The Situation: A pair of employment-related laws—one employee-friendly, the other more sympathetic to the interests of employers—were recently signed into law by Georgia Governor Nathan Deal.
The Results: Act 203 requires that employees granted paid sick leave be permitted to use up to five days to care for immediate family members, while Act 221 prevents local laws mandating that employers compensate employees affected by "on call" scheduling policies.
Looking Ahead: Both laws come into force on July 1, 2017.
On May 8, 2017, Georgia Governor Nathan Deal signed two employment-related laws, both of which become effective on July 1, 2017. First, he signed the employee-friendly Act 203 (S.B. 201). Under the new law, if an employer chooses to provide paid sick leave benefits, employees must be permitted to use up to five days of that sick leave to care for immediate family members. Second, Governor Deal signed the decidedly employer-friendly Act 221 (H.B. 243), which aims to protect "on call" scheduling practices by employers. Act 221 preempts any local laws requiring employers to compensate employees for changes to their schedules. The Georgia General Assembly passed both bills on March 30, 2017.
Under Act 203, if an employer chooses to provide paid sick leave to employees, that employer "shall allow an employee to use such sick leave for the care of an immediate family member; provided, however, that nothing in this section shall be construed to require an employer to offer sick leave or to require an employer to allow an employee to use more than five days of earned sick leave per calendar year for the care of an immediate family member." The law defines "immediate family member" as "an employee's child, spouse, grandchild, grandparent, or parent or any dependents as shown in the employee's most recent tax return." Importantly, the new law does not require employers to offer paid sick leave to employees; rather, it applies only if an employer elects to offer paid sick leave to employees.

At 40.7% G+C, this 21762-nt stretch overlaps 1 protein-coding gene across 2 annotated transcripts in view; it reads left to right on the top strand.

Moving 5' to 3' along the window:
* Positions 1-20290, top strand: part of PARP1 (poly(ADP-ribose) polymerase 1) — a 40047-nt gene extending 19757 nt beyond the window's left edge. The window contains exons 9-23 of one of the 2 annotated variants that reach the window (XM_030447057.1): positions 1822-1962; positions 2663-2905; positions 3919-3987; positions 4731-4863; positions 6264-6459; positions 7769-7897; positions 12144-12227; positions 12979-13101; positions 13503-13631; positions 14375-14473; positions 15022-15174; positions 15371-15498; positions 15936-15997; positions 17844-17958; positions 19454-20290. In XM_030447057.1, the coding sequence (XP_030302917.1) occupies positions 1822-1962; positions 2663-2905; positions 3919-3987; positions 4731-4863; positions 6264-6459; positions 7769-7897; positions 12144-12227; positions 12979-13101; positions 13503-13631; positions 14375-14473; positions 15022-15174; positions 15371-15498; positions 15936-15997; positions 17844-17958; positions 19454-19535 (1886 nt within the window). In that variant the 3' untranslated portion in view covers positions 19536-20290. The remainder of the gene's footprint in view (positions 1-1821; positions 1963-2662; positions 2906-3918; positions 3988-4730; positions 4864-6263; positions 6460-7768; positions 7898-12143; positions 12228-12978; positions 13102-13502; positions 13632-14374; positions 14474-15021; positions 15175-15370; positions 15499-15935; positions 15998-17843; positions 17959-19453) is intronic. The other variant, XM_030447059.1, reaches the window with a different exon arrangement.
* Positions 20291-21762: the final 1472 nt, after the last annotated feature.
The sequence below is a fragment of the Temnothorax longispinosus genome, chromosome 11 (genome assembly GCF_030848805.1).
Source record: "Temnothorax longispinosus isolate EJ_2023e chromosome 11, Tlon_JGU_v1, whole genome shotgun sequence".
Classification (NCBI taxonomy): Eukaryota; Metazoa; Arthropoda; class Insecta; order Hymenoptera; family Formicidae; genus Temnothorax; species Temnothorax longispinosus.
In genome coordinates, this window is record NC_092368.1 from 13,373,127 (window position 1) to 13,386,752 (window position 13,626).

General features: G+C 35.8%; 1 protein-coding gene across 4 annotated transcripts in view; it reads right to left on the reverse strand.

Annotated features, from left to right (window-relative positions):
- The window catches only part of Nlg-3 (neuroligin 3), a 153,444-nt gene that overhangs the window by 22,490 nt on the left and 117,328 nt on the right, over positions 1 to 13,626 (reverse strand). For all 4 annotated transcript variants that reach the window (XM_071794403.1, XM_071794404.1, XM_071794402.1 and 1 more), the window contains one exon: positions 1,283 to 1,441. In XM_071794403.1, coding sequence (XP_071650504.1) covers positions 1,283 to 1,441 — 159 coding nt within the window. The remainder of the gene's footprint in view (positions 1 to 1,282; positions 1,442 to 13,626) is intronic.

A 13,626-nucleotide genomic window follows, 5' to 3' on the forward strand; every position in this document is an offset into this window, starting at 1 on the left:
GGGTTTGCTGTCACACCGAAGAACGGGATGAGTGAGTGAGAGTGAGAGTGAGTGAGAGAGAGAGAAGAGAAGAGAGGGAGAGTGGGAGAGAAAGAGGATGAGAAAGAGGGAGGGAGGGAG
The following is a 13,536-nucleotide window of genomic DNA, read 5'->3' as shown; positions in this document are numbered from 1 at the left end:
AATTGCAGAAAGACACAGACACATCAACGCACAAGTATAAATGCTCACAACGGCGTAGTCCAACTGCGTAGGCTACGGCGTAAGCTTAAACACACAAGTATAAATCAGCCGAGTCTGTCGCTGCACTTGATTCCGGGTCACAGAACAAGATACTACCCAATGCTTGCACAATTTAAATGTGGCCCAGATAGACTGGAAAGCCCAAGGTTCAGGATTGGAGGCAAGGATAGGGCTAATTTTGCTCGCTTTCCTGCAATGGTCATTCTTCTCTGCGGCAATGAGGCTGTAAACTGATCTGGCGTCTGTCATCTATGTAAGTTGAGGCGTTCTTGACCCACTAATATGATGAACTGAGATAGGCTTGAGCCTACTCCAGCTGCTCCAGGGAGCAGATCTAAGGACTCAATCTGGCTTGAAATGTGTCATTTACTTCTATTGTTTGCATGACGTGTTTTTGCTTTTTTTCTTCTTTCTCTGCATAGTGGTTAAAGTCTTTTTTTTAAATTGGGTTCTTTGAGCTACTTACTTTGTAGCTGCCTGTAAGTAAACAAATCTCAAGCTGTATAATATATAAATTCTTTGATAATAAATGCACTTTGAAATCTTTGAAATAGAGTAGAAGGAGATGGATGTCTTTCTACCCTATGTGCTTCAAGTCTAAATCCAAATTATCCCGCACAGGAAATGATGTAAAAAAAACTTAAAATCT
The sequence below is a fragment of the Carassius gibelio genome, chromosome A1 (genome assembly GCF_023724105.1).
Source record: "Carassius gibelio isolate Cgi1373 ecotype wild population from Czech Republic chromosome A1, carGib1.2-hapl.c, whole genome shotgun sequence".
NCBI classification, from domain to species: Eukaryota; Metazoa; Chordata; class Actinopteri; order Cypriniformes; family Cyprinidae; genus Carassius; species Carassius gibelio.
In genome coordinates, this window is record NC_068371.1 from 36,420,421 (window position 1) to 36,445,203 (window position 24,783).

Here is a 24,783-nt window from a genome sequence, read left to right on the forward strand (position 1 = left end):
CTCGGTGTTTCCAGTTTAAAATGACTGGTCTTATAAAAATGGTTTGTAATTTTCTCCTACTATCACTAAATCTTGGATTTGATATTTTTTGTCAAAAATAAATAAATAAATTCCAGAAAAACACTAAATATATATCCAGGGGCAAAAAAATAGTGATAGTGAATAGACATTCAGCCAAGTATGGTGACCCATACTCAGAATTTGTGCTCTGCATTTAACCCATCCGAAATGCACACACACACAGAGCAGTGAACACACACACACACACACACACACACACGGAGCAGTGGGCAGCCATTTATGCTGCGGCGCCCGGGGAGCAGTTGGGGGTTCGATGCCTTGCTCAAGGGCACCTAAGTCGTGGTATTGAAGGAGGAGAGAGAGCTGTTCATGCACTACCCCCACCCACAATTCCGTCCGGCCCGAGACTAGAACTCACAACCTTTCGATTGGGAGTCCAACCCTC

Act 203 includes an important limitation. The law applies only to employers with more than 25 employees, and only to employees who work at least 30 hours a week. Thus, part-time employees who work less than 30 hours a week are not entitled to the protections of the new law.
Employers operating in Georgia that offer paid sick leave should review and amend policies to comply with this new law prior to the July 1, 2017, effective date.
On Call Scheduling
Georgia law preempts local governments from adopting higher minimum wage requirements or requiring additional overtime pay above and beyond federal law requirements. Act 221 adds that local governments may not require employers to provide employees "additional pay based on schedule changes."
This law is seen as a significant endorsement of "on call" scheduling, a popular practice of employers in the retail industry, by which employees are notified shortly before scheduled work time whether they must report for work. This allows employers to match staffing to customer needs and promotes efficiency for employers. The new Georgia law stands in stark contrast to the many jurisdictions, such as San Francisco and Seattle, that require employers to compensate employees when their shifts are changed or cancelled without sufficient notice. This law further burnishes Georgia's reputation as an employer- and business-friendly state.
Two Key Takeaways
- The provisions in Act 203 pertain to employers who provide paid sick leave to their workers and who have more than 25 employees. Only employees who work at least 30 hours a week are eligible.
- Act 221 dictates that local governments cannot require employers to provide employees "additional pay based on schedule changes." The action reinforces Georgia's reputation as a business-friendly state.